Internet Shakespeare Editions

About this text

  • Title: Macbeth: Modern (Modern)
  • Editor: Anthony Dawson
  • Coordinating editor: Michael Best
  • Research assistant: Katie Davion
  • ISBN: 978-1-55058-528-5

    Copyright Anthony Dawson. This text may be freely used for educational, non-profit purposes; for all other uses contact the Editor.
    Author: William Shakespeare
    Editor: Anthony Dawson
    Not Peer Reviewed

    Modern (Modern)

    Enter Banquo, and Fleance with a torch 570before him.
    How goes the night, boy?
    The moon is down, I have not heard the clock.
    And she goes down at twelve.
    I take't 'tis later, sir.
    Hold, take my sword. There's husbandry in heaven:
    Their candles are all out. Take thee that too.
    A heavy summons lies like lead upon me
    580And yet I would not sleep. Merciful powers,
    Restrain in me the cursèd thoughts that nature
    Gives way to in repose.
    Enter Macbeth and a servant with a torch.
    Give me my sword.
    Who's there?
    A friend.
    What, sir, not yet at rest? The King's abed.
    He hath been in unusual pleasure,
    And sent forth great largesse to your offices.
    This diamond he greets your wife withal,
    590By the name of most kind hostess, and shut up
    In measureless content.
    Being unprepared,
    Our will became the servant to defect,
    Which else should free have wrought.
    All's well.
    I dreamt last night of the three weird sisters.
    To you they have showed some truth.
    I think not of them.
    Yet when we can entreat an hour to serve,
    600We would spend it in some words upon that business,
    If you would grant the time.
    At your kind'st leisure.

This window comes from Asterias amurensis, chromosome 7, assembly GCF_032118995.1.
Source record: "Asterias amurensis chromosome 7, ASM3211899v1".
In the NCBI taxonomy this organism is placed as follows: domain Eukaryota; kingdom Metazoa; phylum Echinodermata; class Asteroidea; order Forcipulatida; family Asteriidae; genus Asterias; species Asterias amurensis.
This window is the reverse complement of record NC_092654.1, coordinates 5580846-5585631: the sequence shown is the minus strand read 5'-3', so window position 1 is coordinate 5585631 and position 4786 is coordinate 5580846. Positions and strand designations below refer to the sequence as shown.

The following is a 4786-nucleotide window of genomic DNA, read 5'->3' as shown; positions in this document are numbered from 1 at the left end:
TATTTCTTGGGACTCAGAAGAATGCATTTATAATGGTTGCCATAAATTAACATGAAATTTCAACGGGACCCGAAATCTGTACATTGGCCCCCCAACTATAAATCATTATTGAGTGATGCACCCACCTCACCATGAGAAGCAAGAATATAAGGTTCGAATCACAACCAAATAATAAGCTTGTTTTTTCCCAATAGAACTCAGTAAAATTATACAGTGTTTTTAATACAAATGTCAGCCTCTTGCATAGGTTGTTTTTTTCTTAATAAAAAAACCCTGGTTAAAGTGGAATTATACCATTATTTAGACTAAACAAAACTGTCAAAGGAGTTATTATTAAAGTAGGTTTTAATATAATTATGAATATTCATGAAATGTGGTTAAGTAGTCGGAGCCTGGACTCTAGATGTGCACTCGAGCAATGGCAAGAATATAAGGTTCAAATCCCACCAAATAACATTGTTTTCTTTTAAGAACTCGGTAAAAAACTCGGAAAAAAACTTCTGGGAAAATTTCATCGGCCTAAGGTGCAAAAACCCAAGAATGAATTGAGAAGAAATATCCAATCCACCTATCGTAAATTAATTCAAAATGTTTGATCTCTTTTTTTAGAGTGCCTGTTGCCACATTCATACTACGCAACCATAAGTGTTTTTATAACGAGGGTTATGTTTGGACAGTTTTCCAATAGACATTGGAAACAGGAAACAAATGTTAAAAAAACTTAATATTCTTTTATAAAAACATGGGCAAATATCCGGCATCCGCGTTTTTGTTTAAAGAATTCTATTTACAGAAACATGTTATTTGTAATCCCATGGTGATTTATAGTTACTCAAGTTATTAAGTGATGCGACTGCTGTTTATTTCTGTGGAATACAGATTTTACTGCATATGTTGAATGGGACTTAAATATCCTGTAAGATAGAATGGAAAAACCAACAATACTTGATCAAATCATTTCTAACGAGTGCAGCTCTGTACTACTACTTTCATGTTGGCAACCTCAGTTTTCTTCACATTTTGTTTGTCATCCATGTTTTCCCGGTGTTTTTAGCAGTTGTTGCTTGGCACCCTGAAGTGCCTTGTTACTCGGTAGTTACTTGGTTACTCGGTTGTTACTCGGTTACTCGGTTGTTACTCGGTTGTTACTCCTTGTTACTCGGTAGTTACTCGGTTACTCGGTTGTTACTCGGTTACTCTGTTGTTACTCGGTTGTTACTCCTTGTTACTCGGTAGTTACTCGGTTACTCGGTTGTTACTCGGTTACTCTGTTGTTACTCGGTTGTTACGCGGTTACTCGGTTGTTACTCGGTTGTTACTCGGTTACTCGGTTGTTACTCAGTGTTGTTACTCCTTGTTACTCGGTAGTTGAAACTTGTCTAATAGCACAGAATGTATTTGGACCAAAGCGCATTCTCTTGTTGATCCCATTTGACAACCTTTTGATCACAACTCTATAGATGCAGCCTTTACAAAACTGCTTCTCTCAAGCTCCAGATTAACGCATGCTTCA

If you shall cleave to my consent when 'tis,
    It shall make honor for you.
    So I lose none
    In seeking to augment it, but still keep
    My bosom franchised and allegiance clear,
    I shall be counseled.
    Good repose the while.
    Thanks, sir, the like to you.
    Ex[eunt] Banquo[, Fleance, and torch].
    Macbeth[To servant] Go bid thy mistress, when my drink is ready,
    She strike upon the bell. Get thee to bed.
    Exit [servant].
    Is this a dagger which I see before me,
    The handle toward my hand? Come, let me clutch thee.
    615I have thee not and yet I see thee still.
    Art thou not, fatal vision, sensible
    To feeling as to sight? Or art thou but
    A dagger of the mind, a false creation
    Proceeding from the heat-oppressèd brain?
    620I see thee yet, in form as palpable
    As this which now I draw.
    Thou marshal'st me the way that I was going,
    And such an instrument I was to use.
    Mine eyes are made the fools o'th' other senses
    625Or else worth all the rest. I see thee still,
    And on thy blade and dudgeon gouts of blood,
    Which was not so before. There's no such thing!
    It is the bloody business which informs
    Thus to mine eyes. Now o'er the one half-world
    630Nature seems dead and wicked dreams abuse
    The curtained sleep; witchcraft celebrates
    Pale Hecate's off'rings; and withered murder,
    Alarumed by his sentinel, the wolf,
    Whose howl's his watch, thus with his stealthy pace,
    635With Tarquin's ravishing strides, towards his design
    Moves like a ghost. Thou sure and firm-set earth,
    Hear not my steps, which way they walk, for fear
    Thy very stones prate of my whereabout,
    And take the present horror from the time,
    640Which now suits with it. Whiles I threat, he lives;
    Words to the heat of deeds too cold breath gives.
    A bell rings.
    I go, and it is done. The bell invites me.
    Hear it not, Duncan, for it is a knell
    645That summons thee to heaven or to hell.